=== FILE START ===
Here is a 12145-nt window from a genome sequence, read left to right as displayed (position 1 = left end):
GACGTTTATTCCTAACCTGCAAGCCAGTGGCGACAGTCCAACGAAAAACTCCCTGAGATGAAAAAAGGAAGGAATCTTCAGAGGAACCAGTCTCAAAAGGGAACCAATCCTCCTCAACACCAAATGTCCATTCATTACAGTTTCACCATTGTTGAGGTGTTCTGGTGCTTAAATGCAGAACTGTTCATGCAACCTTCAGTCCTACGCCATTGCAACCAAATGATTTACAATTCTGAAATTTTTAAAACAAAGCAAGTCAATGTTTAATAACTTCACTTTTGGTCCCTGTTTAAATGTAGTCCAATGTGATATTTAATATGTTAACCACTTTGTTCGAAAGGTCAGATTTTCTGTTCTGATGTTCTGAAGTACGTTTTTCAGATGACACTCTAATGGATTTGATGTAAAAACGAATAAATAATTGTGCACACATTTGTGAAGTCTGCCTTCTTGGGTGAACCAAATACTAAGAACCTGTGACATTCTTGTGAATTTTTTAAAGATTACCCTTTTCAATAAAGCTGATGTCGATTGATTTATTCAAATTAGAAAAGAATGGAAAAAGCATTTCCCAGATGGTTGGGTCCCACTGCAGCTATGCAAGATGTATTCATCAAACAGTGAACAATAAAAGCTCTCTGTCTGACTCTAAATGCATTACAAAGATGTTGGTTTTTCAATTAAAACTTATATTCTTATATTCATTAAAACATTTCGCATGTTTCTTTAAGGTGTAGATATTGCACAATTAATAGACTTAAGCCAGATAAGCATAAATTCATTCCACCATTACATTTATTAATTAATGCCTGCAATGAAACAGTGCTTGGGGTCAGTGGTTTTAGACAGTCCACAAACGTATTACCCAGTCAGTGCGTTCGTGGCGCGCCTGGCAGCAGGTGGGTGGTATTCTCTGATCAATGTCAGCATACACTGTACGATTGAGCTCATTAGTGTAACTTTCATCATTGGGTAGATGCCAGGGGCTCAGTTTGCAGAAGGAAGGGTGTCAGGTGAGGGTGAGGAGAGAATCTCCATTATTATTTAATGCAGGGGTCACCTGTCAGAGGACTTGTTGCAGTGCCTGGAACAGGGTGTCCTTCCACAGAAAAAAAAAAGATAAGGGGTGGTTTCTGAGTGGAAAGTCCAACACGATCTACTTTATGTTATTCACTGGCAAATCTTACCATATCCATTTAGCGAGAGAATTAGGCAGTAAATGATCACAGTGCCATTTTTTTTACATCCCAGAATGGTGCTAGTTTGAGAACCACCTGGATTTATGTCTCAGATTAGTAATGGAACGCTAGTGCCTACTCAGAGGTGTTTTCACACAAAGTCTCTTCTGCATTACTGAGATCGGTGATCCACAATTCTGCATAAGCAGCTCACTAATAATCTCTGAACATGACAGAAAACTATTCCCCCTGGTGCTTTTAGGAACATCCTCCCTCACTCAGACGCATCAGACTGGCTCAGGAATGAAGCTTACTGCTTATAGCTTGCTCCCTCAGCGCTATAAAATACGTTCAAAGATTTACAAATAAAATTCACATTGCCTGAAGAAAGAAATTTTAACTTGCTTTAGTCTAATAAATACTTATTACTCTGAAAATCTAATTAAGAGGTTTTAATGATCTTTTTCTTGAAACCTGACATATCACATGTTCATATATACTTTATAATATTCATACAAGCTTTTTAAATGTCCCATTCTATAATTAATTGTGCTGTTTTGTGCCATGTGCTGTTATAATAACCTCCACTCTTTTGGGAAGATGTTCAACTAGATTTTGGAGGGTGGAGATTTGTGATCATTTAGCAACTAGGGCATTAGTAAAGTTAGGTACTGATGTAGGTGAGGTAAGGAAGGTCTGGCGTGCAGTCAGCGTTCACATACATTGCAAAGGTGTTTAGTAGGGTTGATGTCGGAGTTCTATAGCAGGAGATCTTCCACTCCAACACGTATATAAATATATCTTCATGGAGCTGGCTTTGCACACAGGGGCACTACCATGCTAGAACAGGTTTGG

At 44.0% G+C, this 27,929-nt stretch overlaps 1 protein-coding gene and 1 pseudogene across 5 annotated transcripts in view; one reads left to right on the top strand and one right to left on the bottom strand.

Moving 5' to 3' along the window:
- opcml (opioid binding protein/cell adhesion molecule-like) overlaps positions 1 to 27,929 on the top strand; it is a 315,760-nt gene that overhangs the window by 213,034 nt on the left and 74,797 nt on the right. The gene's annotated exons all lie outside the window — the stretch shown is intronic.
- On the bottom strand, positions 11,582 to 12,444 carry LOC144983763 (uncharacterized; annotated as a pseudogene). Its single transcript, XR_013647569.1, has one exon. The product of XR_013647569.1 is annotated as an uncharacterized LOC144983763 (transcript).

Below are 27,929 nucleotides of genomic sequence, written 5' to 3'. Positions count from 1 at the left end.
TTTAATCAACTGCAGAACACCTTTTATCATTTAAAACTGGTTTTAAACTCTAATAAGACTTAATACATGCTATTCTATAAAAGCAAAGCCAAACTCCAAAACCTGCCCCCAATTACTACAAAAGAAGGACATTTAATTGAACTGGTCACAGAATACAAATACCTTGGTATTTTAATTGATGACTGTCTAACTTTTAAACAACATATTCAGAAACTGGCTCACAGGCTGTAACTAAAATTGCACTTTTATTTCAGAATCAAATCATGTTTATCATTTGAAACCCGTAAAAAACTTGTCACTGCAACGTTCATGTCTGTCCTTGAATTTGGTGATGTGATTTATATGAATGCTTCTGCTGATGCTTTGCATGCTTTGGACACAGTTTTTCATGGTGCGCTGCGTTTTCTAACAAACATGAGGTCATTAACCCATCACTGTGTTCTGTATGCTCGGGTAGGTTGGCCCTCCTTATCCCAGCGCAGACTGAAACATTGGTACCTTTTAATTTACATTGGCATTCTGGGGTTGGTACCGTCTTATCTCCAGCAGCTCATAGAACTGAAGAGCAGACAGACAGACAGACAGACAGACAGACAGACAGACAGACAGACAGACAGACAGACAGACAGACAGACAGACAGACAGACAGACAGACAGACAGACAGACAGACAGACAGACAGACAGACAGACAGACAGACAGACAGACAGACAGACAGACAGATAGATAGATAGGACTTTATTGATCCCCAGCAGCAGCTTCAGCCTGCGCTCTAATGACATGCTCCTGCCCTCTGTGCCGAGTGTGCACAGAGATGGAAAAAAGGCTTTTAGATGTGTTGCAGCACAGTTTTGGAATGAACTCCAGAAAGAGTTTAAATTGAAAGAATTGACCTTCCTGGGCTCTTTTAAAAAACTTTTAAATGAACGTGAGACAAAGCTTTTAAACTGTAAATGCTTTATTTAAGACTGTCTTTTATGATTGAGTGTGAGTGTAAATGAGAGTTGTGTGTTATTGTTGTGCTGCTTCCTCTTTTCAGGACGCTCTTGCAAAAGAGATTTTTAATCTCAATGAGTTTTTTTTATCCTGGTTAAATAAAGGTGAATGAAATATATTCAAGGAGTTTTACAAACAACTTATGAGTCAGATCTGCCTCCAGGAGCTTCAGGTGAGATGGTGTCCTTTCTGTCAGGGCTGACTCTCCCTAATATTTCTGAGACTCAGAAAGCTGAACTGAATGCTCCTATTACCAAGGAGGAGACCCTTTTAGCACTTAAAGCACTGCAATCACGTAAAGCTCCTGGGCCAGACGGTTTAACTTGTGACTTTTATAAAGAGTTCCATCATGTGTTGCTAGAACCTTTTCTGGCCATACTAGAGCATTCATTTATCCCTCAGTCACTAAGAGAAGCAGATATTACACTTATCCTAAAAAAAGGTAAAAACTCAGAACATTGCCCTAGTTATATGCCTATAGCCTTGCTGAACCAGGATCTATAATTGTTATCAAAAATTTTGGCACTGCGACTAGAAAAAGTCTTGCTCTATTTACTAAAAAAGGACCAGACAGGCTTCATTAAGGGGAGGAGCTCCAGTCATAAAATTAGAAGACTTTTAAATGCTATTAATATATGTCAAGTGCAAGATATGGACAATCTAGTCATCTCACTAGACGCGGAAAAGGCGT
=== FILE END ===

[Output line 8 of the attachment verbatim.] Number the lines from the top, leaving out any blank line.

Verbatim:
TTTAATCAACTGCAGAACACCTTTTATCATTTAAAACTGGTTTTAAACTCTAATAAGACTTAATACATGCTATTCTATAAAAGCAAAGCCAAACTCCAAAACCTGCCCCCAATTACTACAAAAGAAGGACATTTAATTGAACTGGTCACAGAATACAAATACCTTGGTATTTTAATTGATGACTGTCTAACTTTTAAACAACATATTCAGAAACTGGCTCACAGGCTGTAACTAAAATTGCACTTTTATTTCAGAATCAAATCATGTTTATCATTTGAAACCCGTAAAAAACTTGTCACTGCAACGTTCATGTCTGTCCTTGAATTTGGTGATGTGATTTATATGAATGCTTCTGCTGATGCTTTGCATGCTTTGGACACAGTTTTTCATGGTGCGCTGCGTTTTCTAACAAACATGAGGTCATTAACCCATCACTGTGTTCTGTATGCTCGGGTAGGTTGGCCCTCCTTATCCCAGCGCAGACTGAAACATTGGTACCTTTTAATTTACATTGGCATTCTGGGGTTGGTACCGTCTTATCTCCAGCAGCTCATAGAACTGAAGAGCAGACAGACAGACAGACAGACAGACAGACAGACAGACAGACAGACAGACAGACAGACAGACAGACAGACAGACAGACAGACAGACAGACAGACAGACAGACAGACAGACAGACAGACAGACAGACAGACAGACAGACAGACAGACAGACAGACAGATAGATAGATAGGACTTTATTGATCCCCAGCAGCAGCTTCAGCCTGCGCTCTAATGACATGCTCCTGCCCTCTGTGCCGAGTGTGCACAGAGATGGAAAAAAGGCTTTTAGATGTGTTGCAGCACAGTTTTGGAATGAACTCCAGAAAGAGTTTAAATTGAAAGAATTGACCTTCCTGGGCTCTTTTAAAAAACTTTTAAATGAACGTGAGACAAAGCTTTTAAACTGTAAATGCTTTATTTAAGACTGTCTTTTATGATTGAGTGTGAGTGTAAATGAGAGTTGTGTGTTATTGTTGTGCTGCTTCCTCTTTTCAGGACGCTCTTGCAAAAGAGATTTTTAATCTCAATGAGTTTTTTTTATCCTGGTTAAATAAAGGTGAATGAAATATATTCAAGGAGTTTTACAAACAACTTATGAGTCAGATCTGCCTCCAGGAGCTTCAGGTGAGATGGTGTCCTTTCTGTCAGGGCTGACTCTCCCTAATATTTCTGAGACTCAGAAAGCTGAACTGAATGCTCCTATTACCAAGGAGGAGACCCTTTTAGCACTTAAAGCACTGCAATCACGTAAAGCTCCTGGGCCAGACGGTTTAACTTGTGACTTTTATAAAGAGTTCCATCATGTGTTGCTAGAACCTTTTCTGGCCATACTAGAGCATTCATTTATCCCTCAGTCACTAAGAGAAGCAGATATTACACTTATCCTAAAAAAAGGTAAAAACTCAGAACATTGCCCTAGTTATATGCCTATAGCCTTGCTGAACCAGGATCTATAATTGTTATCAAAAATTTTGGCACTGCGACTAGAAAAAGTCTTGCTCTATTTACTAAAAAAGGACCAGACAGGCTTCATTAAGGGGAGGAGCTCCAGTCATAAAATTAGAAGACTTTTAAATGCTATTAATATATGTCAAGTGCAAGATATGGACAATCTAGTCATCTCACTAGACGCGGAAAAGGCGT